Released in 2006, this Mike Judge comedy is the sharpest realistic observation of our future we have seen outside of maybe Wall-E. Forget the advanced A.I of Terminator or Bicentenial Man, we would be better off suffering the apocalyptic end of movies like The Day After Tomorrow or Waterworld than see the world of Idiocracy come to pass. But alas, you get the awful feeling we are heading towards watering crops with sports drink every time you watch free to air television or read buzzfeed clickbait about celebrity divorce.
Idiocracy sees Luke WIlson as Joe Bauers, an outstandingly average military man, frozen as part of a secret experiment. Originally scheduled to be frozen for 12 months, Bauers wakes to find himself in 2505, a world where corporations are king, education is derided and humanity faces extinction due to overpopulation, failed agriculture and excess rubbish. Alongside former fellow popsicle Rita (Maya Rudolph) and mongoloid lawyer Frito (Dax Sheppard), Joe looks to put humanity back on the right course while avoiding opposition on all sides.
Idiocracy is as equally scary as it is hilarious. Its obvious satire of modern day America could easily be held alongside other socially aware comedies like BASEketball, Thank You For Smoking and God Bless America, but where Idiocracy may hold a more lasting impact is how prophetic its dismal outlook has become even now, a decade after the film was written. The inclusion of corporate branding on every miniscule element of our lives seems inevitable, education and intelligence are being forgotten, replaced by easy fame. While there is so much to look at and laugh in Idiocracy, the laughter may be more nervous than anything as we push closer to the precipice that leads to this world becoming a reality.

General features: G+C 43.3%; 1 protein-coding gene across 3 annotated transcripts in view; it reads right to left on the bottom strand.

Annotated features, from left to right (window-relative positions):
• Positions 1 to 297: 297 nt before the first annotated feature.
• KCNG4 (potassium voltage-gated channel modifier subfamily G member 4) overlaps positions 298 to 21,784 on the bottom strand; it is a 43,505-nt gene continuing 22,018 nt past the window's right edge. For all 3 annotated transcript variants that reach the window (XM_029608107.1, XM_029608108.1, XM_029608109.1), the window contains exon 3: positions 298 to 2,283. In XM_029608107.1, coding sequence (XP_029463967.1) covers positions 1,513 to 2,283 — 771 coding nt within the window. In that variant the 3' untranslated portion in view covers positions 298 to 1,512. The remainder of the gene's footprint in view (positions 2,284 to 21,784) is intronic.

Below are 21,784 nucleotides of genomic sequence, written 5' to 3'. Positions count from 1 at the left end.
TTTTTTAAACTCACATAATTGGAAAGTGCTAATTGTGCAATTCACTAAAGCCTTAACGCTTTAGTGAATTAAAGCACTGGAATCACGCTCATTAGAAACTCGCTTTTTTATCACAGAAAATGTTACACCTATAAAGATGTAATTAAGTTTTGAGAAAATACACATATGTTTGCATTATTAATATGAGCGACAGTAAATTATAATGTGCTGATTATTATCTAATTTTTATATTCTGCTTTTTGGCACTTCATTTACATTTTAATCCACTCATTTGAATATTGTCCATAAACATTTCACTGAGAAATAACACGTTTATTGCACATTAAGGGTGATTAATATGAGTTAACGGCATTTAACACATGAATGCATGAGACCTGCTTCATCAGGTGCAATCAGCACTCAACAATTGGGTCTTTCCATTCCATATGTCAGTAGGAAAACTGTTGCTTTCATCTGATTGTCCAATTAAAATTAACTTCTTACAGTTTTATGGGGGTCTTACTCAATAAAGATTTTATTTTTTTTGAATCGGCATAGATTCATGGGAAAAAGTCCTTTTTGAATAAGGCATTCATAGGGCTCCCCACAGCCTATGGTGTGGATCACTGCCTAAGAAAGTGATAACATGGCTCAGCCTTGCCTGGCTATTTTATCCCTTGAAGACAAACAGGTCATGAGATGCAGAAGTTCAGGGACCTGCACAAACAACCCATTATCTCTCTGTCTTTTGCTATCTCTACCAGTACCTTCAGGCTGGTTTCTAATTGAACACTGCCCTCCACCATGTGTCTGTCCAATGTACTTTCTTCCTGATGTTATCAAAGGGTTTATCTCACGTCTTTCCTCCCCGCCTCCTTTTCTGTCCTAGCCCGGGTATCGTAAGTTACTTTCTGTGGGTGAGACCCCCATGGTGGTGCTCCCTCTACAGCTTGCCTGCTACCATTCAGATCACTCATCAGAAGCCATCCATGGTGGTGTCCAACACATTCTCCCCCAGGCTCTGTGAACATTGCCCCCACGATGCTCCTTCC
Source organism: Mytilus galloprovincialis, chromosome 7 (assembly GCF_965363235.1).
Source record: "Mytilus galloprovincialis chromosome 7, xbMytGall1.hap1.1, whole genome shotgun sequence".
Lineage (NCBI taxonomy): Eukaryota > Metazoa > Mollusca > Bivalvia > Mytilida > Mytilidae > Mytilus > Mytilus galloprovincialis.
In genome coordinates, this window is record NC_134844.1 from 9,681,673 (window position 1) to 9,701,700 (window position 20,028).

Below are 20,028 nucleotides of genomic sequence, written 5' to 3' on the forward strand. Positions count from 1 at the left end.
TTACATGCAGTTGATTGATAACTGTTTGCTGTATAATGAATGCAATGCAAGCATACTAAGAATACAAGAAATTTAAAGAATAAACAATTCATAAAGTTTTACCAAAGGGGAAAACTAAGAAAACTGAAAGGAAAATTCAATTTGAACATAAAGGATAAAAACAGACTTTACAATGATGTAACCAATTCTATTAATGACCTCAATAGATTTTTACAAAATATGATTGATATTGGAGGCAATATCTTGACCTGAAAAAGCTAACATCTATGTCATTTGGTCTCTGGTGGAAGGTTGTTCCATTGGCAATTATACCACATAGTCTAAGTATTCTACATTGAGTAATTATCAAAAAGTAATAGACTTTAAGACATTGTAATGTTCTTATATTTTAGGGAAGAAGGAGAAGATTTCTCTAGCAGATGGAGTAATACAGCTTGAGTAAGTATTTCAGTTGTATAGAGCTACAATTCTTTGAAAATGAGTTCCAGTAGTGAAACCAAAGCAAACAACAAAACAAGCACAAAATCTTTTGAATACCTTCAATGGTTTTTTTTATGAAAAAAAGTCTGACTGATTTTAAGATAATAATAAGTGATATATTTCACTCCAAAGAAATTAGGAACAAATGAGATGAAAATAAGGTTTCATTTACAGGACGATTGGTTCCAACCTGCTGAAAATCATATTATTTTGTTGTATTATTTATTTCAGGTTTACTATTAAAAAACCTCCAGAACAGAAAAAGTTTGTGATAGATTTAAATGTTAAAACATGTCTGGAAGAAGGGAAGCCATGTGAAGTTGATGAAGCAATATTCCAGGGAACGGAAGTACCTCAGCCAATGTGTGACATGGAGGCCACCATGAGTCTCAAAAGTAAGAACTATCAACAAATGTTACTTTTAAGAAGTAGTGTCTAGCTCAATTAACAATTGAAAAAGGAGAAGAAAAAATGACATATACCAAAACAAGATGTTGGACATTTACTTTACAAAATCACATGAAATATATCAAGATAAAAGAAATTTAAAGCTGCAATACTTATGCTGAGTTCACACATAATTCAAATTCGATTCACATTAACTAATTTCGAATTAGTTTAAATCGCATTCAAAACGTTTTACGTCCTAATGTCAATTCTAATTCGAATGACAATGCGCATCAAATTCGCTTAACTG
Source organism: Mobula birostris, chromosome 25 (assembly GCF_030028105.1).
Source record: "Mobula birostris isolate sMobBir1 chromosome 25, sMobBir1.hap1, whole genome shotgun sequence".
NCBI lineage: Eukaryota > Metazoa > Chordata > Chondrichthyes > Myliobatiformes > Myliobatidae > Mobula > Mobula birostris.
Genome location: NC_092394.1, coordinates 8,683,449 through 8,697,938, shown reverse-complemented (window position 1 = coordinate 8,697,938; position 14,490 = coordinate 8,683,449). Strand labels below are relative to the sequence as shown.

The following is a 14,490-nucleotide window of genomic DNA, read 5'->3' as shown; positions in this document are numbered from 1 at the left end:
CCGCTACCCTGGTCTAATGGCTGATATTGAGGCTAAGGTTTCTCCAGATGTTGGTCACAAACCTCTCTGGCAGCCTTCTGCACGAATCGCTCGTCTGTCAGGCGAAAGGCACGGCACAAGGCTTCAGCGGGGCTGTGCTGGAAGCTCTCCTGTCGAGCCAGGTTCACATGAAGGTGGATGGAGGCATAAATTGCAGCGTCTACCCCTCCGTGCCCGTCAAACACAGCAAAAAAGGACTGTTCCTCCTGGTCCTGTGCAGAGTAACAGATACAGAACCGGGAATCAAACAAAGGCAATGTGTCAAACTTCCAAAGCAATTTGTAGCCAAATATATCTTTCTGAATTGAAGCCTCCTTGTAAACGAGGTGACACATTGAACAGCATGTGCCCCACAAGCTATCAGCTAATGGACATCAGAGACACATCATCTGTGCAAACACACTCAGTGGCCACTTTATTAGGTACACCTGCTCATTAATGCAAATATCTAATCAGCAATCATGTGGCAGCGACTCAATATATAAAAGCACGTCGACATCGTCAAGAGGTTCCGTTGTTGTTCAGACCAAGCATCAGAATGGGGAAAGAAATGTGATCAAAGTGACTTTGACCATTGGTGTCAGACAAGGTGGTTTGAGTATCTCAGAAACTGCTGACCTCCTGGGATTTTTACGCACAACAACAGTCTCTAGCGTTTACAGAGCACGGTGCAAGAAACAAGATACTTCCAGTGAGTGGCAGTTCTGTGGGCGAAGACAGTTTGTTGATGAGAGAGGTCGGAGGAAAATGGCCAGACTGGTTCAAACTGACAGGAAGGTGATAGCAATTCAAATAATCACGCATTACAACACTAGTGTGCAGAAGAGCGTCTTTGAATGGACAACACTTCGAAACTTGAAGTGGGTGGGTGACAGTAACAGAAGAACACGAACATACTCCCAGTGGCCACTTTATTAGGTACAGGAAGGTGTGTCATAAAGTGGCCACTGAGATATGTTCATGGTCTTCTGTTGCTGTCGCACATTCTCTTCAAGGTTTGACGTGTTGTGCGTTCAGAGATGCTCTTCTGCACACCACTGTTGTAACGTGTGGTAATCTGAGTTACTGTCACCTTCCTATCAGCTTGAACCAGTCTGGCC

Idiocracy didn’t win any awards for writing or acting. Its reliance in parts on gross out infantile humour is reminiscent of much of Judge’s other work, but comes part and parcel of a film about the decline of civilization. We are given a snapshot of the world but I would love to be able to see more of how it has changed. Judge packs hundreds of references into background jokes and it would be amazing to see some of those jokes or concepts fleshed out a bit. What we really needed was Idiocracy the TV Series, but such a majestic beast was never forthcoming. If you watch Idiocracy expecting Aaron Sorkin writing and David Fincher directing, then you will be disappointed. If you want a horrifically realistic Jetsons, then this is your film.
Can we use this film to teach school children about safe sex and staying in school? Why not. Like much of Judge’s work, it was unable to find a specific audience upon its release, but will continue to grow as a cult film which may one day prove to be pointed at like a work of Nostradamus. Lets hope not and instead is as accurate as the 2001: A Space Odyssey prediction of the turn of the millennium.
With a bucket load of social commentary about the 00’s and even well placed jokes to get you above the frequent vulgarity, Idiocracy represents what may be Mike Judge’s best work to date. Playing outside of the small town America he developed in Office Space, Beavis and Butthead and King Of The Hill, Judge works with America as a whole and perfectly captures where the country was in the last decade and how that potentially spelt disaster for the future in the most realistic and frightening way possible. After all, Donald Trump is running for President and Kanye West might not be far behind him.